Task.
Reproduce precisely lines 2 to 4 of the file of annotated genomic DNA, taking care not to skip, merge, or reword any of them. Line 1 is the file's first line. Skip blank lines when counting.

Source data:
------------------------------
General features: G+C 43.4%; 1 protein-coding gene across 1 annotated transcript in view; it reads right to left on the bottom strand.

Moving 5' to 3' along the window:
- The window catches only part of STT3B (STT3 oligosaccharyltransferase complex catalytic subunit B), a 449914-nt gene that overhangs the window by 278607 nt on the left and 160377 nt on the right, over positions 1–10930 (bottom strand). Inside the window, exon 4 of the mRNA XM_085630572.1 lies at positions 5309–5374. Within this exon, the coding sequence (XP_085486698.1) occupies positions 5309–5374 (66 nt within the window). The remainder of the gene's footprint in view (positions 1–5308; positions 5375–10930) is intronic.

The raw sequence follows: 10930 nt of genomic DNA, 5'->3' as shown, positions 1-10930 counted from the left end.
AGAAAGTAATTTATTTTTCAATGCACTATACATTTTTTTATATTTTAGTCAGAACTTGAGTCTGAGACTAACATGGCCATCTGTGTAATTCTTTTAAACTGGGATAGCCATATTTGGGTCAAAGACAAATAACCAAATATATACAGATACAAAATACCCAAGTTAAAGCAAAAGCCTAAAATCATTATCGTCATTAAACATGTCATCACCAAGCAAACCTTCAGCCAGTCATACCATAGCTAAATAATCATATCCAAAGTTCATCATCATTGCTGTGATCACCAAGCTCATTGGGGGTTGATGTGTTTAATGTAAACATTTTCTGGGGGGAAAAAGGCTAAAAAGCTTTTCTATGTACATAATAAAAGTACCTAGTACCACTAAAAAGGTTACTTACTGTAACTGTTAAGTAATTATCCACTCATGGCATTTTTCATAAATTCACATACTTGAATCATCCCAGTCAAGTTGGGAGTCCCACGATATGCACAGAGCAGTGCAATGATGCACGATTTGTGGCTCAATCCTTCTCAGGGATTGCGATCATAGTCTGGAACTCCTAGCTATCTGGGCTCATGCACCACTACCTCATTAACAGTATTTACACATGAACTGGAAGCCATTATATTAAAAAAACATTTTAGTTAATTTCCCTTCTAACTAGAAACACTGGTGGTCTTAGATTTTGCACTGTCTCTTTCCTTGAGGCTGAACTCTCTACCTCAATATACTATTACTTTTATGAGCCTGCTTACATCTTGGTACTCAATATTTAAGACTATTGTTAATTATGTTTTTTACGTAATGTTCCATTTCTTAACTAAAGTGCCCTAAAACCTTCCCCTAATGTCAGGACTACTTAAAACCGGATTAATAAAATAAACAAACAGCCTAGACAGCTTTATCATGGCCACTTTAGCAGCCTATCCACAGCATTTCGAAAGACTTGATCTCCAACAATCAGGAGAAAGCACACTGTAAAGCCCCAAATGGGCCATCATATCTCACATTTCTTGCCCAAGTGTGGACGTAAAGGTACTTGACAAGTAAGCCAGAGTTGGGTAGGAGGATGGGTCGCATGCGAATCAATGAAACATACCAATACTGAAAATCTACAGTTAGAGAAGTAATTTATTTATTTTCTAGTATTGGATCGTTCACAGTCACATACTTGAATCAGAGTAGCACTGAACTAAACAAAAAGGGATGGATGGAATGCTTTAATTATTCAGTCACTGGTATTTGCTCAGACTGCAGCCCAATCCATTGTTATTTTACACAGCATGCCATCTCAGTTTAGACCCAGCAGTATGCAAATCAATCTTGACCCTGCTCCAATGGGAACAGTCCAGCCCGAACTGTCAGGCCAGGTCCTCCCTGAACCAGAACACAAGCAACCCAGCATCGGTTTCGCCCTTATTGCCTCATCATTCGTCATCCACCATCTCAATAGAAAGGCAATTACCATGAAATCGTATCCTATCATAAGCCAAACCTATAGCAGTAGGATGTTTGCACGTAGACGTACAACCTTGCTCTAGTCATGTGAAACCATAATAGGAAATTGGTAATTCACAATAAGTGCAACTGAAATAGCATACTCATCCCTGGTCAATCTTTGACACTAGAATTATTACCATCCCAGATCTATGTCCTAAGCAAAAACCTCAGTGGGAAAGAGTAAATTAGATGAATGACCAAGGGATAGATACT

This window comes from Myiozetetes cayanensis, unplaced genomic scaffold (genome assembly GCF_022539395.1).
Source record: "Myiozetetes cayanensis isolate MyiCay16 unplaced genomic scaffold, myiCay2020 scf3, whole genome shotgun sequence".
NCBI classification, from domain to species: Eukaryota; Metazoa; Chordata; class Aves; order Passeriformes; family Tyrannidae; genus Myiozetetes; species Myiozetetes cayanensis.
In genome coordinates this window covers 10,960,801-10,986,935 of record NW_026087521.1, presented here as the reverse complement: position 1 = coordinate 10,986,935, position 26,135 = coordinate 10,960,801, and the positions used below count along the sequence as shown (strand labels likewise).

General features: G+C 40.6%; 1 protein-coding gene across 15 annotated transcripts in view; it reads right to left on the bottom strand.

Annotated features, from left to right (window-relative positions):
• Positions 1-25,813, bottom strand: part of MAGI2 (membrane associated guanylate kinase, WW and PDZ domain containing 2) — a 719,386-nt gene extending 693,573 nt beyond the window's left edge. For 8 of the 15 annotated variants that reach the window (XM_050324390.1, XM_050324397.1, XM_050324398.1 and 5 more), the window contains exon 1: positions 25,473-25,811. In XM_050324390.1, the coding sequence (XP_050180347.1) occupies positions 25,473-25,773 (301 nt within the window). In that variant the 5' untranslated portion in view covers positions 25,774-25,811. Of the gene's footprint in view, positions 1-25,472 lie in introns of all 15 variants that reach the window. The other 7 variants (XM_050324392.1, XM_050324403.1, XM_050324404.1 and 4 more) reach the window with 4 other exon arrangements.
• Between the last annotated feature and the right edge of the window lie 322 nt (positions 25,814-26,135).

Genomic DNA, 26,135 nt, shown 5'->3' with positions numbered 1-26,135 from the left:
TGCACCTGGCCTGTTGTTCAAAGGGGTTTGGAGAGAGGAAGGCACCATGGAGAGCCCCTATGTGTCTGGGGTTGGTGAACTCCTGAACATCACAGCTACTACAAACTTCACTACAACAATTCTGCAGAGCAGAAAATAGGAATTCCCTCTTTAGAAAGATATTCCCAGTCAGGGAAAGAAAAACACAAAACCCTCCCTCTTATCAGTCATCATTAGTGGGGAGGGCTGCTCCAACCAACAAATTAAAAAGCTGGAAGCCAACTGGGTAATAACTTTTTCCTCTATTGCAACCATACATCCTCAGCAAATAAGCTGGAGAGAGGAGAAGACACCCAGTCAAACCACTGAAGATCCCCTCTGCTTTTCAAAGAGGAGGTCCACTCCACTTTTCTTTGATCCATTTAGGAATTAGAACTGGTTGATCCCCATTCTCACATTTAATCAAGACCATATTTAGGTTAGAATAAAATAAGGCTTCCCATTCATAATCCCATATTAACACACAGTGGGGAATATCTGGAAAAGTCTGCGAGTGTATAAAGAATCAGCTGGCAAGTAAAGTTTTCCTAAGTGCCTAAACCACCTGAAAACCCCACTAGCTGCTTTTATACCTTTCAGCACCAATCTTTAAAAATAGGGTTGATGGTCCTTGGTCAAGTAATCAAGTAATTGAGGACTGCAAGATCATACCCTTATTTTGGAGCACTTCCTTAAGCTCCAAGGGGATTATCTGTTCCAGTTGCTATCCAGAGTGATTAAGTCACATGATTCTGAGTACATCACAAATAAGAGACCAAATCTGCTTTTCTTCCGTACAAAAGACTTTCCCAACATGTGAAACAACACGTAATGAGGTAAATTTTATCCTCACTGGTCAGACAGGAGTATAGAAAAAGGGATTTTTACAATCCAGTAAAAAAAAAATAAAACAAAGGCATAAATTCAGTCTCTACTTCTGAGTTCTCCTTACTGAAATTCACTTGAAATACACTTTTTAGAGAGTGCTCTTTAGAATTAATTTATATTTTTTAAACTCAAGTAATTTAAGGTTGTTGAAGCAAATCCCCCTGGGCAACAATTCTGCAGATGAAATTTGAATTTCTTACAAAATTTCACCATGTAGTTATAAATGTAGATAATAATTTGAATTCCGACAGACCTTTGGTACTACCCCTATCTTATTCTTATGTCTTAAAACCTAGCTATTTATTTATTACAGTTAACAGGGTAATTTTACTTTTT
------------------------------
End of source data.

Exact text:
Moving 5' to 3' along the window:
- The window catches only part of STT3B (STT3 oligosaccharyltransferase complex catalytic subunit B), a 449914-nt gene that overhangs the window by 278607 nt on the left and 160377 nt on the right, over positions 1–10930 (bottom strand). Inside the window, exon 4 of the mRNA XM_085630572.1 lies at positions 5309–5374. Within this exon, the coding sequence (XP_085486698.1) occupies positions 5309–5374 (66 nt within the window). The remainder of the gene's footprint in view (positions 1–5308; positions 5375–10930) is intronic.

The raw sequence follows: 10930 nt of genomic DNA, 5'->3' as shown, positions 1-10930 counted from the left end.